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    "description": "A prominent journalist reflects on his life and career, including the difficult years during World War II during which he and his family were incarcerated because of their Japanese ancestry.",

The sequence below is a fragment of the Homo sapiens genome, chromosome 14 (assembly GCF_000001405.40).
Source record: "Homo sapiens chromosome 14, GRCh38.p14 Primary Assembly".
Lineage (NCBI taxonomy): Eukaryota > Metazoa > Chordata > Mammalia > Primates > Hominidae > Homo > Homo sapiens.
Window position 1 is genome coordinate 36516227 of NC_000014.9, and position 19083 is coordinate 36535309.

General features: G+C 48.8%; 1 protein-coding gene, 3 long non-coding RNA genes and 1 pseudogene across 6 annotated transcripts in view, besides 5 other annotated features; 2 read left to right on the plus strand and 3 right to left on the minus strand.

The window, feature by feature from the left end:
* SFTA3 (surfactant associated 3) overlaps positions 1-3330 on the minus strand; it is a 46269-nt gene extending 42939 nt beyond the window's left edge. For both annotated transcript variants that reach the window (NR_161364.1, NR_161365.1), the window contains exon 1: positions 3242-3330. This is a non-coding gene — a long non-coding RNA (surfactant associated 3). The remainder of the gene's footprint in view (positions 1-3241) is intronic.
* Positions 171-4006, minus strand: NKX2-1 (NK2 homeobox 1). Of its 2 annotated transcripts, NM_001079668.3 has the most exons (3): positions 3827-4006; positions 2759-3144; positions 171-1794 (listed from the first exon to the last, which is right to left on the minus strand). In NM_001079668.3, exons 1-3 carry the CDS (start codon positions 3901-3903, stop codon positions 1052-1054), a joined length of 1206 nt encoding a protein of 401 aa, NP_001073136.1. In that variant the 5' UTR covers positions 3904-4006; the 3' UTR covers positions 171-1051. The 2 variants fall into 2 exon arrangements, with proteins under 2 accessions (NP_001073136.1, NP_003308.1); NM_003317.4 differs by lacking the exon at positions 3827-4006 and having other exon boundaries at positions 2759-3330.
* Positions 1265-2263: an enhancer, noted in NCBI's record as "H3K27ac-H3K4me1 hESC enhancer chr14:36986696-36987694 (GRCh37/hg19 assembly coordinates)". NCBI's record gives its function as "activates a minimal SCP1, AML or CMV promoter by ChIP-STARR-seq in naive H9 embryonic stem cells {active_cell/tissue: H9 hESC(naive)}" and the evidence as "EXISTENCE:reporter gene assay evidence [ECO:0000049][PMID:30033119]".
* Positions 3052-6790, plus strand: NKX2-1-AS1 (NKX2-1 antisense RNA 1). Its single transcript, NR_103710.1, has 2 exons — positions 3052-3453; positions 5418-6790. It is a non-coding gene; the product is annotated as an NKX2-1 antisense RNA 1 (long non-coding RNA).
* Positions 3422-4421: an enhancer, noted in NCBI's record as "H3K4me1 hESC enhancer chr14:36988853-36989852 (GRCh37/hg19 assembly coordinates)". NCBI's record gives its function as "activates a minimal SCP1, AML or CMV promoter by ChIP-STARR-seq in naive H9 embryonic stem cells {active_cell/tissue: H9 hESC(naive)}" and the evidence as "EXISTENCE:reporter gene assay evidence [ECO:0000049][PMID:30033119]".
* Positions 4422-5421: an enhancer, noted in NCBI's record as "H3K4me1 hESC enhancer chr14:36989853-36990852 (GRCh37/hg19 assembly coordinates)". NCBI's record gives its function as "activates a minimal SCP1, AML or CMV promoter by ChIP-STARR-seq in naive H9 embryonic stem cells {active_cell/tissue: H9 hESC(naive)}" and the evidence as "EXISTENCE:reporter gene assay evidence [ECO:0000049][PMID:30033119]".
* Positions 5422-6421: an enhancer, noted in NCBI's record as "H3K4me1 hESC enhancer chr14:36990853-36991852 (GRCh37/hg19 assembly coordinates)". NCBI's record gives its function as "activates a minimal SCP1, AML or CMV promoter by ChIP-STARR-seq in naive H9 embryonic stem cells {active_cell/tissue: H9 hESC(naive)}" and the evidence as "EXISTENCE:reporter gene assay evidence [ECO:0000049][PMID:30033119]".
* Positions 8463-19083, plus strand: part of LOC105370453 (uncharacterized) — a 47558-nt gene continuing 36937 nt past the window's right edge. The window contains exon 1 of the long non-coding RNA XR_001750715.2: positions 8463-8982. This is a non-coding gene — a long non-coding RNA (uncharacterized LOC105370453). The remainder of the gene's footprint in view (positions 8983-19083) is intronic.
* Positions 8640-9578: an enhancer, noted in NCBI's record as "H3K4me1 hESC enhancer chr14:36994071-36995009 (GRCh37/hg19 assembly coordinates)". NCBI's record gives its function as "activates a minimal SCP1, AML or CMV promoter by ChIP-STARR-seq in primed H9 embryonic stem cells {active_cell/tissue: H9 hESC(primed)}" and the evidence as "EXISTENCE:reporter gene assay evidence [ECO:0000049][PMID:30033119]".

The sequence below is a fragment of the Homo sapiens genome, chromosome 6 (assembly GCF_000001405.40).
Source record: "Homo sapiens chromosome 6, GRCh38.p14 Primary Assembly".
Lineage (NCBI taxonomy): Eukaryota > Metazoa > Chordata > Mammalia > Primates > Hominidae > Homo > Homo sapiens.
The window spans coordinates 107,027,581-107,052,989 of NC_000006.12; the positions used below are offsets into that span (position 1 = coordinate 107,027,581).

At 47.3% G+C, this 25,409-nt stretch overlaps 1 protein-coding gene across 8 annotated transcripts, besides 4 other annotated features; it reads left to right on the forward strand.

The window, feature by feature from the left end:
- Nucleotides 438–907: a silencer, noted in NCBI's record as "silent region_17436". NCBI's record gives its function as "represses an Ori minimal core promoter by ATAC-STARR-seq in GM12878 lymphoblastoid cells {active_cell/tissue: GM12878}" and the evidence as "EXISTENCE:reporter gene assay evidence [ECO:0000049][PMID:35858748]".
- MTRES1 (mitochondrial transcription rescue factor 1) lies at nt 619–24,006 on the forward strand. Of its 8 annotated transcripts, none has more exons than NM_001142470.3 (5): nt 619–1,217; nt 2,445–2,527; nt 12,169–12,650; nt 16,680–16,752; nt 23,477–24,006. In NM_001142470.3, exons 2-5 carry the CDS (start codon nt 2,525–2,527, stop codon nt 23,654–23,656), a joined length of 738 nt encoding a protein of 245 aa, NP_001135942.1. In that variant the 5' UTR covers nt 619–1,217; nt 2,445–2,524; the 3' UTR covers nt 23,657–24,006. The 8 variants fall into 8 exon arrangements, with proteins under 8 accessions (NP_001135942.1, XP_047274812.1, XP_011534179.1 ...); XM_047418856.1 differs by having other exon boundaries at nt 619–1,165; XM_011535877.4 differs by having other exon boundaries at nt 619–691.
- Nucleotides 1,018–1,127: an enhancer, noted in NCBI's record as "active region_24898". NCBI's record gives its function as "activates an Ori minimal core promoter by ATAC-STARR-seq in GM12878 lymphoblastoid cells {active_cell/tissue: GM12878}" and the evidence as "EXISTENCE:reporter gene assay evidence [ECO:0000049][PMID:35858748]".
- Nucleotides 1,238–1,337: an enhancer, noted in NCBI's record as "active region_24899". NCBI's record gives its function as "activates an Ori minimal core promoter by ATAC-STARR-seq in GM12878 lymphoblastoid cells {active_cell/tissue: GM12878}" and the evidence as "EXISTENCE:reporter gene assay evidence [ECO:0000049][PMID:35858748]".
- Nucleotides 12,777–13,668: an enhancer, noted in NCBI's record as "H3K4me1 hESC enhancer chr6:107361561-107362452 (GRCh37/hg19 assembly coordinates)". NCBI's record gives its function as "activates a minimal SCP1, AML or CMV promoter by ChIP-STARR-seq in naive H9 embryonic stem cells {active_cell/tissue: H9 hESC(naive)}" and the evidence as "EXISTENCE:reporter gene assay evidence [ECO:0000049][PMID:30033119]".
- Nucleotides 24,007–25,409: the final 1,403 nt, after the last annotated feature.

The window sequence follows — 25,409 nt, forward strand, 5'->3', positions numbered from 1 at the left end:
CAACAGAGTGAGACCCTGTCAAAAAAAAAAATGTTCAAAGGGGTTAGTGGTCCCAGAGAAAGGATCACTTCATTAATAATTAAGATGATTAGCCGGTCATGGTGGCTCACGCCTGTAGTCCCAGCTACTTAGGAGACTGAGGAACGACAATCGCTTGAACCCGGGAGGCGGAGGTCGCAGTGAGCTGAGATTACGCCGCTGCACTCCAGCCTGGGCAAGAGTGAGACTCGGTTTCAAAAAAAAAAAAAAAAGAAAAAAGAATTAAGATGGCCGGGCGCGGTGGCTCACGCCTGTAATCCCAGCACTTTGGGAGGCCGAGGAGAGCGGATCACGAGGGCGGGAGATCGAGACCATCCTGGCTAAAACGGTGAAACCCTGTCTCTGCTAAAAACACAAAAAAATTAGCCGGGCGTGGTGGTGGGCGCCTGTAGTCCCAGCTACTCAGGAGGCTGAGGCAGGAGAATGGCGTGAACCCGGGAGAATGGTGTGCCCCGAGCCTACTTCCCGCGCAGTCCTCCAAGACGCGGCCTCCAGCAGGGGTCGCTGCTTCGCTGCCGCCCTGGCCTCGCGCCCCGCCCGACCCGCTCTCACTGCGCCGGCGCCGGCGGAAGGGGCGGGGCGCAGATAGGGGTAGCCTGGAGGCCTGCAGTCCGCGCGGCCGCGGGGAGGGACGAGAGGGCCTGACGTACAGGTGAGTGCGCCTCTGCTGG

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            "title": "Emily Anderson",